Augmented Reality Brings Packaging to LifeBrands find creative ways to connect with consumers in another realm

The Pokémon Go craze has mostly come and gone, and Snapchat still baffles much of the population. But brands can look at both apps as a sign that the time has come to start capitalizing on augmented reality (AR) to connect with consumers through packaging in new and exciting ways What was once a box or a can with limited real estate for passive information is now a launchpad for enhanced interactive experiences and omnichannel sales.

Augmented reality versus virtual reality

The uninitiated might be tempted to use the terms augmented reality and virtual reality (VR) interchangeably, but they're not synonymous. VR is the digital creation of an entire environment, while AR places a digital overlay atop the consumer's existing environment. That's why AR holds so much potential for brands: The package is no longer a container. It's a conduit to deeper interaction with consumers—often occurring right at a point of purchase, at a time when they're considering making a buying decision.

How AR and packaging work together

Consumers download apps such as Blippar, Zappar or ROAR to their smartphones or tablets. When they encounter "smart packages," they point their device at the package, unlocking interactive experiences.

How brands are experimenting with AR

While not yet widespread, brands both big and small have experimented with this technology:

  • Vital Farms, a producer of pasture-raised eggs, partnered with ROAR to include AR in its latest egg carton design. When consumers scan the top of the egg carton—which features an appealing chalkboard rendition of hens in a pasture—they see a diagram of a pasture environment with multimedia content delivering further information about the product. The AR experience also links the customer to coupons.1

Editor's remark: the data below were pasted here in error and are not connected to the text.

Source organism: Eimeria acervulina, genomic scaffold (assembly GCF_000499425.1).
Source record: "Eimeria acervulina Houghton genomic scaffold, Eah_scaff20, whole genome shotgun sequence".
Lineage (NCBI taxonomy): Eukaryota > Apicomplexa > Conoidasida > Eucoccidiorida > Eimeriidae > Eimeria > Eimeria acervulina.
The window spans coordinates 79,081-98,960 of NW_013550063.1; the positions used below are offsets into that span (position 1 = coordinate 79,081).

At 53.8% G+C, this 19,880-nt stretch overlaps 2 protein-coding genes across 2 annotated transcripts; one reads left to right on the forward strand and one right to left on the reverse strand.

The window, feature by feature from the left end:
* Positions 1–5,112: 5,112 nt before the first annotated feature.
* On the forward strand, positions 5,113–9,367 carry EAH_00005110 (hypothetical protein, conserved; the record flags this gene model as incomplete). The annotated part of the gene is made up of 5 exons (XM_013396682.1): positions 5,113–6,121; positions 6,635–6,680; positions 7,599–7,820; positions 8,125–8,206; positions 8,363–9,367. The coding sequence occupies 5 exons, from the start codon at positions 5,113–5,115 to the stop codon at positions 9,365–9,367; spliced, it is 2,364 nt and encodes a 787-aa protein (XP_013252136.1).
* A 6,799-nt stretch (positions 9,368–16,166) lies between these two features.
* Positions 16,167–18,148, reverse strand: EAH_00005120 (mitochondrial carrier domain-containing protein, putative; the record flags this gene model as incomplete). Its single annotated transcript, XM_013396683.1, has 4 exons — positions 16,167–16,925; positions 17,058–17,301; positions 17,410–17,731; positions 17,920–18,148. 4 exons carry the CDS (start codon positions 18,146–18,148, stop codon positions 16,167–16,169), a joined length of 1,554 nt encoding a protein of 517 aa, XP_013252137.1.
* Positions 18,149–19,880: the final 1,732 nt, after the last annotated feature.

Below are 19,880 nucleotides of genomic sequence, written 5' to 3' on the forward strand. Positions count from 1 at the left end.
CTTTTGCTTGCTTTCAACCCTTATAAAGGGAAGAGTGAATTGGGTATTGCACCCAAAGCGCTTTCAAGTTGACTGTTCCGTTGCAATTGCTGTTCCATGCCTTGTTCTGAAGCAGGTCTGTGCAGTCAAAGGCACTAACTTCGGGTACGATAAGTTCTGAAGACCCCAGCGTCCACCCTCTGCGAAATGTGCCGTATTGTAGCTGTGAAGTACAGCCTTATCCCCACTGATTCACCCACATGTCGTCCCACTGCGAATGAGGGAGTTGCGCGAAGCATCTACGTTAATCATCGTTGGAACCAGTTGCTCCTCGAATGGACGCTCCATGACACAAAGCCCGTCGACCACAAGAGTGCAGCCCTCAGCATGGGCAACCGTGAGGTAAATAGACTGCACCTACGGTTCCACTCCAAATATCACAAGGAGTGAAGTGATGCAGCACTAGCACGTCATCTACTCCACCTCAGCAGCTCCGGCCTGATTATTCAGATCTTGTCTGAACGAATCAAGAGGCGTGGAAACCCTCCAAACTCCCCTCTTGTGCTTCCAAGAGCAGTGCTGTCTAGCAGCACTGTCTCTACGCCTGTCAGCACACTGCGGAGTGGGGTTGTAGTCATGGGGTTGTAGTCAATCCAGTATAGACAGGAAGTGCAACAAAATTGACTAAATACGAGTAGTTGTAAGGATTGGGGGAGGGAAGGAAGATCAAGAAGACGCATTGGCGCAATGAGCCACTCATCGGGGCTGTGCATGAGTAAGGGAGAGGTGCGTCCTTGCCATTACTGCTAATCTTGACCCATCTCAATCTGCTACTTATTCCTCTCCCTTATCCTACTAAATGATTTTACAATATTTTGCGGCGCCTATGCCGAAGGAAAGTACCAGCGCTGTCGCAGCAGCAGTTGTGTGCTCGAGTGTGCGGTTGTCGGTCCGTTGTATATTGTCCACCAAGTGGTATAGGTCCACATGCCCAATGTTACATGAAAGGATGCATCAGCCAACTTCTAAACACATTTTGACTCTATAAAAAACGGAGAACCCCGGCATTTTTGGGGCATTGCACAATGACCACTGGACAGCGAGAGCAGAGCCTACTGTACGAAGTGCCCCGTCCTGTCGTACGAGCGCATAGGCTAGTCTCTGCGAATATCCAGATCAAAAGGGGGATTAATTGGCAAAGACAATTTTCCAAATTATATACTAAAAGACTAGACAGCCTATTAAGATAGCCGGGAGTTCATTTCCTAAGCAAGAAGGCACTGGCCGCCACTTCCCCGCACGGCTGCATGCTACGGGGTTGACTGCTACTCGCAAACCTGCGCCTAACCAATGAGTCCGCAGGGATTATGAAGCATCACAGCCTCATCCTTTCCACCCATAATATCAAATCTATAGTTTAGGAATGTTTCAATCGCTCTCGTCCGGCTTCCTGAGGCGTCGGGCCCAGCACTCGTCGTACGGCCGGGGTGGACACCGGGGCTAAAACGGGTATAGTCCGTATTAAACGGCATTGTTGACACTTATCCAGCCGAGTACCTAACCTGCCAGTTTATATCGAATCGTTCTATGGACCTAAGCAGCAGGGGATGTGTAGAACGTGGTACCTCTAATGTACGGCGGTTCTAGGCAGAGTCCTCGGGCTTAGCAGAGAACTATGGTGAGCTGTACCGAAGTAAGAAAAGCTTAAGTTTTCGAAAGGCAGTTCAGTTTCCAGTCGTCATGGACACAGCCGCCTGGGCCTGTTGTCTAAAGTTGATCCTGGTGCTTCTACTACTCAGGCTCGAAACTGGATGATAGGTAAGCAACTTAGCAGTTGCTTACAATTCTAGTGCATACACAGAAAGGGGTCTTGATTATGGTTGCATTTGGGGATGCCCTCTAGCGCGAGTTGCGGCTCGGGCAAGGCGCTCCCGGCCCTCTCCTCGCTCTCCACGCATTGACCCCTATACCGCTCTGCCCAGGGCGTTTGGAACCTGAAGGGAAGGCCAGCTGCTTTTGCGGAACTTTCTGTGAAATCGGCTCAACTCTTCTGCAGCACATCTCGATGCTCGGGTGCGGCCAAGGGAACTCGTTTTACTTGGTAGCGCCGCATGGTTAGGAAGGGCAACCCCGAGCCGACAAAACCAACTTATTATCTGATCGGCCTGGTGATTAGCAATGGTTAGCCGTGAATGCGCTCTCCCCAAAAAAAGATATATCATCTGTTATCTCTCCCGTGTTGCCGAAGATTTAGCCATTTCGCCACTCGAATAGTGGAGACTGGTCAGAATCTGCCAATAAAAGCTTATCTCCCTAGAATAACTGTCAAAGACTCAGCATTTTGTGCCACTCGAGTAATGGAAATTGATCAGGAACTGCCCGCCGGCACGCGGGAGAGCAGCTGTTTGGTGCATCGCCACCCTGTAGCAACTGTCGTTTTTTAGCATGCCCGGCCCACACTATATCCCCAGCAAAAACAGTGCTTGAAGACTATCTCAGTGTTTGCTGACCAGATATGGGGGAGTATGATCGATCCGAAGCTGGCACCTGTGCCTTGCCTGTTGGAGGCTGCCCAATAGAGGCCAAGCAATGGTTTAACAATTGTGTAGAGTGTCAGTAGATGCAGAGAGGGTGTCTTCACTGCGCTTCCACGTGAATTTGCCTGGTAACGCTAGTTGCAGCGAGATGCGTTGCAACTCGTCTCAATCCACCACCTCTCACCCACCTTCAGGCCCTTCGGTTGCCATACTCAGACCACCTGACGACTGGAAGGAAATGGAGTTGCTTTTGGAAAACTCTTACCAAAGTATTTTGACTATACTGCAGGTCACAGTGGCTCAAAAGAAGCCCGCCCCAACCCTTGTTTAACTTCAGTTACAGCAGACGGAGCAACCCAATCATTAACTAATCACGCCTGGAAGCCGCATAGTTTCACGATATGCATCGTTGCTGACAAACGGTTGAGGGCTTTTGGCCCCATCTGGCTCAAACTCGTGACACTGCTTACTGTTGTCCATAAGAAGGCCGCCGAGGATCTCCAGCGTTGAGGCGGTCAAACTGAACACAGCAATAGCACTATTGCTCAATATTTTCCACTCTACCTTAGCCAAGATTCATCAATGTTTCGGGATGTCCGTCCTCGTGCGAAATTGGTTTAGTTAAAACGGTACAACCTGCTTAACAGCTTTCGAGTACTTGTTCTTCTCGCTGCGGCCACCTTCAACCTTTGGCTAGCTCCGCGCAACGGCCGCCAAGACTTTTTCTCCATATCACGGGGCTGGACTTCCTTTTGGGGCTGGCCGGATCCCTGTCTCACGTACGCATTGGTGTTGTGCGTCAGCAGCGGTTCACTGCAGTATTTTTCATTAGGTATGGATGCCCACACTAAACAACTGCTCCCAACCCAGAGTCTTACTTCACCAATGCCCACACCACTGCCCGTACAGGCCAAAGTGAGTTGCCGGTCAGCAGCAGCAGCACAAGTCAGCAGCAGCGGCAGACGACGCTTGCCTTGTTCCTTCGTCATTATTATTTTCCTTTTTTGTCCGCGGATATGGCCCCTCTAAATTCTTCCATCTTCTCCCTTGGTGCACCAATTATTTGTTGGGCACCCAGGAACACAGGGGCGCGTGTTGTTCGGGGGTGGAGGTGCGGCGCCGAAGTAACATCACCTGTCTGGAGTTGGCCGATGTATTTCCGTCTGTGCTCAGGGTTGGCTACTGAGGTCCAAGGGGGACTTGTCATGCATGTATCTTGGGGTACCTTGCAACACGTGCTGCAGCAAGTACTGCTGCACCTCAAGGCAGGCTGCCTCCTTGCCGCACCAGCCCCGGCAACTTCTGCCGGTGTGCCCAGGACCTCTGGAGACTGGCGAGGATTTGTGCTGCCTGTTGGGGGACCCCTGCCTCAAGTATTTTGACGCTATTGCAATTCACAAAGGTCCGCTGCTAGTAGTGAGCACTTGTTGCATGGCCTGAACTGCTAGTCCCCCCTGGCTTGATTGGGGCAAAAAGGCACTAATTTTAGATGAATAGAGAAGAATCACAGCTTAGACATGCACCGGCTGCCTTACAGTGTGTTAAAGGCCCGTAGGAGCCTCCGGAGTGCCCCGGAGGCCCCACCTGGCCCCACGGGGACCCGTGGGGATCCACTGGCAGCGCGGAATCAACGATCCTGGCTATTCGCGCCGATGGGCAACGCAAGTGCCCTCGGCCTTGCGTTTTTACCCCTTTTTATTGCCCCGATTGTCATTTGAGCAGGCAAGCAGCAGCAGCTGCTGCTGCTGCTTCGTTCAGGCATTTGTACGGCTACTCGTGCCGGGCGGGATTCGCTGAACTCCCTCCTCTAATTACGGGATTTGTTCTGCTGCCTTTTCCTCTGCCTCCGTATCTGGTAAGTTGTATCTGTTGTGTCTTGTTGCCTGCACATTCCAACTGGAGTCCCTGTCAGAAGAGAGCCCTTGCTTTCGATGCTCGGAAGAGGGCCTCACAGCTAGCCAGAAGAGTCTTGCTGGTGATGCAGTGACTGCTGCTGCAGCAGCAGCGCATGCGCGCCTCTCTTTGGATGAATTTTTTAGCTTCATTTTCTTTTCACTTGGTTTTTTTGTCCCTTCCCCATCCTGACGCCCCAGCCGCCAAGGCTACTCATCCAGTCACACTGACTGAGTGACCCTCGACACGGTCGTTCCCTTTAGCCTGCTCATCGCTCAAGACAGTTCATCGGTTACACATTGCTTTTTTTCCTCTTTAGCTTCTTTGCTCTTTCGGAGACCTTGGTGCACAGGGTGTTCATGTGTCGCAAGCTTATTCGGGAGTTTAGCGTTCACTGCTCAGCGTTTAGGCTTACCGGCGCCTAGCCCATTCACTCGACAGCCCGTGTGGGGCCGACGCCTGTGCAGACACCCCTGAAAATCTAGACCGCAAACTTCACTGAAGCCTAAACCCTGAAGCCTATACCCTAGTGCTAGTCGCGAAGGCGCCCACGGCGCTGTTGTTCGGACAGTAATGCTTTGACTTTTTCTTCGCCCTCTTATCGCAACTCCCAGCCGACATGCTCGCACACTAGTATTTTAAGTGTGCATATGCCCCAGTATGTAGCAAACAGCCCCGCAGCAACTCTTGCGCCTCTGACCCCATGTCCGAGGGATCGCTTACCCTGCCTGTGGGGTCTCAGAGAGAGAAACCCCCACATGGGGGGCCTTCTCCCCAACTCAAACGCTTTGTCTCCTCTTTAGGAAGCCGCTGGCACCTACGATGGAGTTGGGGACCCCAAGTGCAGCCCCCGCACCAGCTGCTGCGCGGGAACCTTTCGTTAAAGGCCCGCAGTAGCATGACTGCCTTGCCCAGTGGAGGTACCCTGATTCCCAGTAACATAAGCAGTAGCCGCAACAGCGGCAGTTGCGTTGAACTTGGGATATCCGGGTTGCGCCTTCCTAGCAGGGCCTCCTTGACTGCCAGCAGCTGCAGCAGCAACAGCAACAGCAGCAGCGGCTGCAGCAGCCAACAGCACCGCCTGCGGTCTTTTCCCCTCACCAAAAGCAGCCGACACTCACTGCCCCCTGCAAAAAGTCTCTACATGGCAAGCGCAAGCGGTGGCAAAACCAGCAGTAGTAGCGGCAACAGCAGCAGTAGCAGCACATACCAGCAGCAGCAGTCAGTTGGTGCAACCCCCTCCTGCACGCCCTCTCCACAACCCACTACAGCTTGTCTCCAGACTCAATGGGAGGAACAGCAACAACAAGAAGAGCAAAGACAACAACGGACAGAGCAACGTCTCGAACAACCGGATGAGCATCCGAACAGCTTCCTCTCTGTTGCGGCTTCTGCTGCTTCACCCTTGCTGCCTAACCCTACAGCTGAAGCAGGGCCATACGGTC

• For Christmas 2016, McDonald's UK turned its tray mats into an AR Advent calendar, offering consumers the chance to play different games each day and win prizes, including Amazon gift vouchers.2

  • Coca-Cola Canada used AR to connect customers with specially curated Spotify playlists during summer 2016. The campaign was so successful it made a return appearance in 2017.3 In Germany, Coca-Cola's sales team has used AR to help retailers choose display units for their stores.4

  • During summer 2017, Desperados—a tequila-flavored beer made by Heineken—used AR to engage with French Millennials by connecting bottle labels to display work from popular street artist Matthieu Dagorn.5

  • In early December 2017, Lego launched the Lego AR-Studio app for iOS devices, an app that expands the possibilities for playing with some of the company's most popular building sets. When users point their iPhone 6S or later iOS device at select playsets, the app generates virtual fire-breathing dragons and water-spewing fire trucks within the scene. Best of all, users can either take a screenshot or record a video of the action. So far, the app is free and doesn't feature in-app purchases, but there is certainly potential for monetization and revenue growth. (One of Lego's early ventures into AR was its "Digital Box," which allowed customers to scan packaging at in-store kiosks to see 3D renderings of completed playsets.)6

The role of mobile

Naysayers might point out that AR is only useful for consumers with smartphones. True—and that's exactly why it has so much potential. In the U.S., most consumers owned personal computers before they owned smartphones (or before smartphones were even invented). But in the developing world, that's not the case. Many of the world's citizens are mobile-first, or even mobile-only. Statista predicts that 36% of the world's population is projected to use smartphones by 2018—up from 10 percent in 2011.7 Marketing is increasingly global, but regions still have their own unique variables. AR allows brands to easily change content, provide information in different languages, and meet regulations that vary by country.

As smartphone use increases and technology improves, look for more and more brands to connect with consumers through AR. The passive can now be interactive, increasing the relevance of packaging to the consumer experience.

Want to discuss ways to raise the bar for your brand's communications? Talk to an RRD expert.

Share and Connect

  1. Packaging Digest. Augmented Reality App Complements Egg Carton Redesign (2017)
  2. Packaging & Converting Intelligence. Let's Get Engaged (2017)
  3. IPG Media Lab. Canadian Coke Uses AR to Add Spotify Music to Bottles (2018)
  4. Augment. Here's How Packaging Manufacturers are Using Augmented Reality (2016)
  1. Labels & Labeling. Desperados Introduces Augmented Reality Edition in France (2017)
  2. Forbes. New LEGO augmented reality app is the best open-world LEGO video game (2017)
  3. Statista. Number of Smartphone Users Worldwide from 2014 to 2020 (2018)